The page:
The Seven Summits Centre for Learning (7S) wants students to turn off their cellphones in class.
The school is in consultation with parents this month to determine the future for smartphones on its premises.
“It’s more about giving students back their time and giving them a sense of freedom rather than taking their devices away and ‘banning’ cell phones,” says Joyce Oostindie, administrator at Seven Summits Centre for Learning.
“We understand the phenomenal pull of a smartphone, even when it’s switched off in a pocket or turned upside down on a desk. Our aim is to empower students, give them the opportunity to take a break from social media, engage meaningfully with each other and look up from their screens.”
“Our close-knit learning community is like family,” adds Ann Quarterman, the centre’s operations manager. “Board members, teachers and staff have discussed this incredibly positive initiative at length and do feel that it would be in the best interests of our students. We now want parents to have their say and be fully on board to ensure any new policy made has their complete buy-in and support.”
Under the rules first distributed to parents, cell phones will be confiscated if they are not checked in.
A first offense would mean a student can pick up their phone from the administrator at the end of the day. Upon a second offense, the device must be picked up by a parent/guardian. Refusal to immediately give up the device to a staff member will result in parents being asked to pick up the student and keep them at home until they agree to adhere to this policy.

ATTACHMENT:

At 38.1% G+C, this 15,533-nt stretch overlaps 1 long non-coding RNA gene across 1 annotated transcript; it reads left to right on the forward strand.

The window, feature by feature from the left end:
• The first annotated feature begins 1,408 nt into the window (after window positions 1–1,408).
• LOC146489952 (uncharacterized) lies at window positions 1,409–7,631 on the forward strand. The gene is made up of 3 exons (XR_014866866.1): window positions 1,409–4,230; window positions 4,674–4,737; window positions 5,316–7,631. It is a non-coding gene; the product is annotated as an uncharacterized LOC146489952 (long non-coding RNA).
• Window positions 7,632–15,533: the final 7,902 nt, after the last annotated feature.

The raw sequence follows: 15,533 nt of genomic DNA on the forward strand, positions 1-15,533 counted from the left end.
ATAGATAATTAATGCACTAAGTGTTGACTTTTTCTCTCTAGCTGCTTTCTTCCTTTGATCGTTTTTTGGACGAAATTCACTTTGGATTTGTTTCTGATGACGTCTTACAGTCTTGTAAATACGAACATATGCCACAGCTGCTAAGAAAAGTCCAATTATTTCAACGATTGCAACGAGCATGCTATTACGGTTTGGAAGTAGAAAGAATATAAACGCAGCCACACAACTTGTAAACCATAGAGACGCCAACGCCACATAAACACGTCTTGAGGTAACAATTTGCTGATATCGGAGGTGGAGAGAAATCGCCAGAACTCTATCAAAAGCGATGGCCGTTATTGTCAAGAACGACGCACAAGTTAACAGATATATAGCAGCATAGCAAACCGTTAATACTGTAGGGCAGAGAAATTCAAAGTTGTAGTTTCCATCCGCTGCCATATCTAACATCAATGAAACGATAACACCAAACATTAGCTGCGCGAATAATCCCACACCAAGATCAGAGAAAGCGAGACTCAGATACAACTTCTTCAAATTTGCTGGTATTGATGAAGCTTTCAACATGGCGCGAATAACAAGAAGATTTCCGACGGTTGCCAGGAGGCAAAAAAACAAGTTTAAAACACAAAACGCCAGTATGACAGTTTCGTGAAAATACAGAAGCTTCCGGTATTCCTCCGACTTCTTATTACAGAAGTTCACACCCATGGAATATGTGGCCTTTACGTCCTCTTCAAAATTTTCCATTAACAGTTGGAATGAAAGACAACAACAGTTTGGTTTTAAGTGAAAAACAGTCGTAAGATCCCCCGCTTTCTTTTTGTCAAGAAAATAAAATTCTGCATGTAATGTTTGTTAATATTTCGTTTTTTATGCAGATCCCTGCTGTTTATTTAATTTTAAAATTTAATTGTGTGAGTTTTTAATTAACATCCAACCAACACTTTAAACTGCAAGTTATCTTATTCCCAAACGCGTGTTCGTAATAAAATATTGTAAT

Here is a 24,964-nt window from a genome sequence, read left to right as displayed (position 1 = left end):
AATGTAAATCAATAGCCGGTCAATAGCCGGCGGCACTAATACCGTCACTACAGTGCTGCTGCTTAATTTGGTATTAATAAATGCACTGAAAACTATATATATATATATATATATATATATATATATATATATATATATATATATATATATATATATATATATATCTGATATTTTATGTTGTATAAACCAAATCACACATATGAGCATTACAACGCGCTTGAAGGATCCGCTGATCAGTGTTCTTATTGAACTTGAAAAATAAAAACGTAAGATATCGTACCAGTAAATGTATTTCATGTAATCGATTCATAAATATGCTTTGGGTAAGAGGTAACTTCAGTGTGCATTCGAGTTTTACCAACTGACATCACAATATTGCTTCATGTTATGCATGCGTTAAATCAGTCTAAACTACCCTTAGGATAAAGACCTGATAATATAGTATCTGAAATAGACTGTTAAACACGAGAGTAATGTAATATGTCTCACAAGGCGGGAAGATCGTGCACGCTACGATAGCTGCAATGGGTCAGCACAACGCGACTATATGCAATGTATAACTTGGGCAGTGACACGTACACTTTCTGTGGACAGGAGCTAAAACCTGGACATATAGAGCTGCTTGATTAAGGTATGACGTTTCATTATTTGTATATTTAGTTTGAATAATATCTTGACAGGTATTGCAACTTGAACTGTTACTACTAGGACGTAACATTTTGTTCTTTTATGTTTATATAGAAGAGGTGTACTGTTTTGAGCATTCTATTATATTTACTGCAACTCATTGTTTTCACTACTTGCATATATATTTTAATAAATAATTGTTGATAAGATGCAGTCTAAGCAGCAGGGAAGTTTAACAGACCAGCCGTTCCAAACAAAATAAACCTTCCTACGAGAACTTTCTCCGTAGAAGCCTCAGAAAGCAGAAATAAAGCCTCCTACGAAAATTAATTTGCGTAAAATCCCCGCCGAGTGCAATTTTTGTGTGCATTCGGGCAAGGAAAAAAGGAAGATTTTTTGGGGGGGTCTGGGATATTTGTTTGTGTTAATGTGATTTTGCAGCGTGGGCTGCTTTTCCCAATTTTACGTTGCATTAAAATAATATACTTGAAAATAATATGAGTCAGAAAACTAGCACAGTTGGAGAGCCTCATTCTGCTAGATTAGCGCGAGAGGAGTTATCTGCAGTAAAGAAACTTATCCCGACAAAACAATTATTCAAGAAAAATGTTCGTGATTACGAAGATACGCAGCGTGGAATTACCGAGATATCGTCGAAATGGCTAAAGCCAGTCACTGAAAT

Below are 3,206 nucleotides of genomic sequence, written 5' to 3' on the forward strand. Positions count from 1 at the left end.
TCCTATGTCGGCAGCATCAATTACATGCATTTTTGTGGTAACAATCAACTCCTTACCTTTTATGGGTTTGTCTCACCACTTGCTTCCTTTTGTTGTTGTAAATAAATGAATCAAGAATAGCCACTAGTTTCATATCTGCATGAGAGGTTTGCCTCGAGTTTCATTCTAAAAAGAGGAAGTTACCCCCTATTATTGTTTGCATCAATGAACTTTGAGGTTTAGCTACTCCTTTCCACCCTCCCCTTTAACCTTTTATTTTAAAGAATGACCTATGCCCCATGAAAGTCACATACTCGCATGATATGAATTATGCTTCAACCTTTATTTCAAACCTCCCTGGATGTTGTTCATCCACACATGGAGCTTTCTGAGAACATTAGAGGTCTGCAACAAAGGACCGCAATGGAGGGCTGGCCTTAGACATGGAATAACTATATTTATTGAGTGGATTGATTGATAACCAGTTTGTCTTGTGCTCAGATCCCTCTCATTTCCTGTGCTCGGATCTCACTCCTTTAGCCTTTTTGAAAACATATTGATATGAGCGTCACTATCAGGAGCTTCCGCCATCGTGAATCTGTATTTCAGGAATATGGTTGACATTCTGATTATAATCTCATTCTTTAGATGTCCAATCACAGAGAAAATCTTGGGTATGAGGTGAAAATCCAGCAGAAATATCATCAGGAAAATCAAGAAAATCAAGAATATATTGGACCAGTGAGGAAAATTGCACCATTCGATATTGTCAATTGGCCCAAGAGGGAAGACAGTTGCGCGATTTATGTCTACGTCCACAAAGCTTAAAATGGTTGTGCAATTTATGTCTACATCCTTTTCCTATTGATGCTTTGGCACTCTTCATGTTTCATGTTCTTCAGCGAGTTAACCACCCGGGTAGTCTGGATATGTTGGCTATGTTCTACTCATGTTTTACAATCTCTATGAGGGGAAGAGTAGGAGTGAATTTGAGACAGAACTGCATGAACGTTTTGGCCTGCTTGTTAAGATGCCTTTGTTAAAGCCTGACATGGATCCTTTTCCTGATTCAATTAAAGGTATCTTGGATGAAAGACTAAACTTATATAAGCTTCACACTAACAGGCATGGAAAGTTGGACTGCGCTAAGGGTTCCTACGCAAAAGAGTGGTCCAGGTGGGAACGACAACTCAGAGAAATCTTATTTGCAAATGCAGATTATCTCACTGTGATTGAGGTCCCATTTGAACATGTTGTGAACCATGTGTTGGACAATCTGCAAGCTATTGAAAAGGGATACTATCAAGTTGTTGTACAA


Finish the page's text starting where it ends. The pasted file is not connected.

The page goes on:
Schools around the world are implementing a wide range of smartphone policies, from total bans to out-of-sight invisibility rules — all with huge success, Seven Summits says. While protecting children from digital harms, removing the distraction of mobile phones encourages students to become more sociable, alert, focused and active as well as ready to learn at every opportunity, they say.
If a new cell phone policy is introduced at Seven Summits Centre for Learning following the parent consultation period, then students in Grades 8 to 12 will be required to check in their devices at 9 a.m. and place them in secure storage until 3 p.m.
Parents would still be able to contact their sons and daughters during class hours by phoning the centre and speaking to staff. Students, however, could request access to their phones during lunch hour if they wish.
“It’s a common misconception that we are an online learning facility because we deliver a high school education so differently,” Quarterman says.
“We fully harness technology in the pursuit of knowledge but always strive to maintain a healthy balance that ultimately improves young people’s experience of their high school education.
“These values will be reflected in any new mobile phone policy introduced and only after a full parent consultation period which has been initiated, and is due to end mid-February.”
Initial reactions from parents have been overwhelmingly supportive.
“I’m grateful to see that 7S is investing in helping students disconnect from the distraction of their devices,” says 7S parent Val Legler. “I hope the new policy helps kids continue to develop crucial face-to-face social skills. My son will have six hours free from the non-stop barrage of bad news alerts and have more time to connect with his peers and stay focused on his academics.”
“We fully support any move towards implementing a stricter cell phone policy at 7S,” adds parent Shannon Ketel. “We believe that the administration has our son’s best interests in mind and wants to optimize his learning experience by putting boundaries on his cell phone usage.”
Researchers say the phenomenal pull of mobile phones has been demonstrated in studies which found people’s concentration could be disrupted easily, even by the presence of a switched-off phone on their desks.
In two tests of cognitive ability involving 800 people, participants who left their switched off phones outside the room achieved “statistically significant” better results than those who left them in their pockets who, in turn, scored higher than those who left them on their desks.